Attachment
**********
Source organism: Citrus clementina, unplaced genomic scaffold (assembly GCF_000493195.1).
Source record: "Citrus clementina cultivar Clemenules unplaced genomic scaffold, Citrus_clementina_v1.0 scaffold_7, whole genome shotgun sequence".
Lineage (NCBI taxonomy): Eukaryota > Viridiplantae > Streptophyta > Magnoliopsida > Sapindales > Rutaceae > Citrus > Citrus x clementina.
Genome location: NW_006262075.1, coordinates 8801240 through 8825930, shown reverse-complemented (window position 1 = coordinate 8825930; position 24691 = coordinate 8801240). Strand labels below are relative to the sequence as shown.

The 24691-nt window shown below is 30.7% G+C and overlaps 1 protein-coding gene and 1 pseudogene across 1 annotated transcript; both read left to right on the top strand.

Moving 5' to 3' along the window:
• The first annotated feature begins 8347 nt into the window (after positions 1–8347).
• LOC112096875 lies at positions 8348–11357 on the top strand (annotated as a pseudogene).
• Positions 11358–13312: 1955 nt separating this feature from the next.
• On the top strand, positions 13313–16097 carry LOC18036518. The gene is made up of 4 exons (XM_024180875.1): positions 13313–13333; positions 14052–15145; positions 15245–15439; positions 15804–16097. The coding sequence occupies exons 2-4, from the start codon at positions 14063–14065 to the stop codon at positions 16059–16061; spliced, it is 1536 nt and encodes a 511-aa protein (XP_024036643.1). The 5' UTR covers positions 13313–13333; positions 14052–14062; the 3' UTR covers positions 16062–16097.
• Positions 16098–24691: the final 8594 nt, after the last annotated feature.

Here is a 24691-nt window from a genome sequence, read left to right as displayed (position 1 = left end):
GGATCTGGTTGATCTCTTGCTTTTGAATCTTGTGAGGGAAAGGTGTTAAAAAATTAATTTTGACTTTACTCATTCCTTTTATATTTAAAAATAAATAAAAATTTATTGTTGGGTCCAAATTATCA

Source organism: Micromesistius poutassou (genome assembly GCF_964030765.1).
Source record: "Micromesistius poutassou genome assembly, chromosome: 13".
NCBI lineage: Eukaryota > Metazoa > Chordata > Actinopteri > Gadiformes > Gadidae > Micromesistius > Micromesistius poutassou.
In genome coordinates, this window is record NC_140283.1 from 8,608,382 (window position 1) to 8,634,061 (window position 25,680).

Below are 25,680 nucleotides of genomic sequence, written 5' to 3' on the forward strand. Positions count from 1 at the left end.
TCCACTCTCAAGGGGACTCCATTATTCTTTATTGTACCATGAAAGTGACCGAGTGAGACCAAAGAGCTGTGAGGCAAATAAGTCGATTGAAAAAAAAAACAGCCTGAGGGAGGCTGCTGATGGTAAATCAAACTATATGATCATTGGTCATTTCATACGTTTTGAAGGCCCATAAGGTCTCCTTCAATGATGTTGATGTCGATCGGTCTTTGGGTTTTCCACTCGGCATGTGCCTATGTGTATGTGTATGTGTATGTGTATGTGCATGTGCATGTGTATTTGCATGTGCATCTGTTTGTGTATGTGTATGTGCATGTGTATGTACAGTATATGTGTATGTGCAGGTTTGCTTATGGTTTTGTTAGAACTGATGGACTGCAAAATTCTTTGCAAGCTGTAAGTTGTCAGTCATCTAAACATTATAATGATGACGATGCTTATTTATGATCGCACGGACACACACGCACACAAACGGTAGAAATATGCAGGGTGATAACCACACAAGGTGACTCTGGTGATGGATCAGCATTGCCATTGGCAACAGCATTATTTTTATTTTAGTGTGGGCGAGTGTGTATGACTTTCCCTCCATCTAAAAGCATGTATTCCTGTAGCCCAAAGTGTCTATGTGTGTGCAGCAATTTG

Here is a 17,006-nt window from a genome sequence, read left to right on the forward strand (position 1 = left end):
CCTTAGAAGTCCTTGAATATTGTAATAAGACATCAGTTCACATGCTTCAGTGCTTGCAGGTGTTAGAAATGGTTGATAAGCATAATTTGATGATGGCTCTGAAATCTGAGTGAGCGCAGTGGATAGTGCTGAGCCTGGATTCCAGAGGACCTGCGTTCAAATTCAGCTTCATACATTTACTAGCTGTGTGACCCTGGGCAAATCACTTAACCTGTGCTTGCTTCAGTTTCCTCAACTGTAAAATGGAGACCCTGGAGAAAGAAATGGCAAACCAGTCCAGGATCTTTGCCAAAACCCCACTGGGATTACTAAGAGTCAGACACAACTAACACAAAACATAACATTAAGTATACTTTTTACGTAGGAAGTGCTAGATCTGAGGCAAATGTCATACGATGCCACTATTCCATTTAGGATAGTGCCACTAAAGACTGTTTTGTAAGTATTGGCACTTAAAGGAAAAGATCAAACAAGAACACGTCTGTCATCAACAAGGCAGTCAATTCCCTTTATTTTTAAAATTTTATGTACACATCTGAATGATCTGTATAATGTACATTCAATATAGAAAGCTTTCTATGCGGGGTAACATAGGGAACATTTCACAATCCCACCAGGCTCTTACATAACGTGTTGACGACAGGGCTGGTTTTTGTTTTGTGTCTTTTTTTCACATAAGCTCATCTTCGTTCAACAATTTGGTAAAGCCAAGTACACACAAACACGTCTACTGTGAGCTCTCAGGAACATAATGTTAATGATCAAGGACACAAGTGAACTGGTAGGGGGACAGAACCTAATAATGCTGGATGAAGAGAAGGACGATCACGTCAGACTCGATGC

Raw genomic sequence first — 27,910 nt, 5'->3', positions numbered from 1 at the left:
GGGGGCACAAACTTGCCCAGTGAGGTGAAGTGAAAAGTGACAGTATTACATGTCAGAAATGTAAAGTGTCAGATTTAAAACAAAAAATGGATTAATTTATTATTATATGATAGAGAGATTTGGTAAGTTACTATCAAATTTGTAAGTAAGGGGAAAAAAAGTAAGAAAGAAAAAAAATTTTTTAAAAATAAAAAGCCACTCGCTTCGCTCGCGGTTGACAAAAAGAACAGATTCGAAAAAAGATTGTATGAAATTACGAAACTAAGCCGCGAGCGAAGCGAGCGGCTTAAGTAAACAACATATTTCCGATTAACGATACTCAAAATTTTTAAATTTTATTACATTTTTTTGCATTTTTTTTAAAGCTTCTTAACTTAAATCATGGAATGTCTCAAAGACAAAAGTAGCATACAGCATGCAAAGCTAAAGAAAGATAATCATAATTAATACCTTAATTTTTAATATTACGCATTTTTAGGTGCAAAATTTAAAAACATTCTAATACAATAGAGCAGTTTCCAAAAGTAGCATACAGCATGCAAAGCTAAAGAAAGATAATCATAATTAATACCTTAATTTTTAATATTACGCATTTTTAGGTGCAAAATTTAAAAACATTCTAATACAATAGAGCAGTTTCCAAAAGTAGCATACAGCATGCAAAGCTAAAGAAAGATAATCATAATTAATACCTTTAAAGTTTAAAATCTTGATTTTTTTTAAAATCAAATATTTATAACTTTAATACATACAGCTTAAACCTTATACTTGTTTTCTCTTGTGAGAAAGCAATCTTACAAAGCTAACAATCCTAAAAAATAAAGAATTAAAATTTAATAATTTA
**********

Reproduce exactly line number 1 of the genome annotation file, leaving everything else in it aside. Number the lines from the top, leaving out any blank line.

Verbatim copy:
Source organism: Citrus clementina, unplaced genomic scaffold (assembly GCF_000493195.1).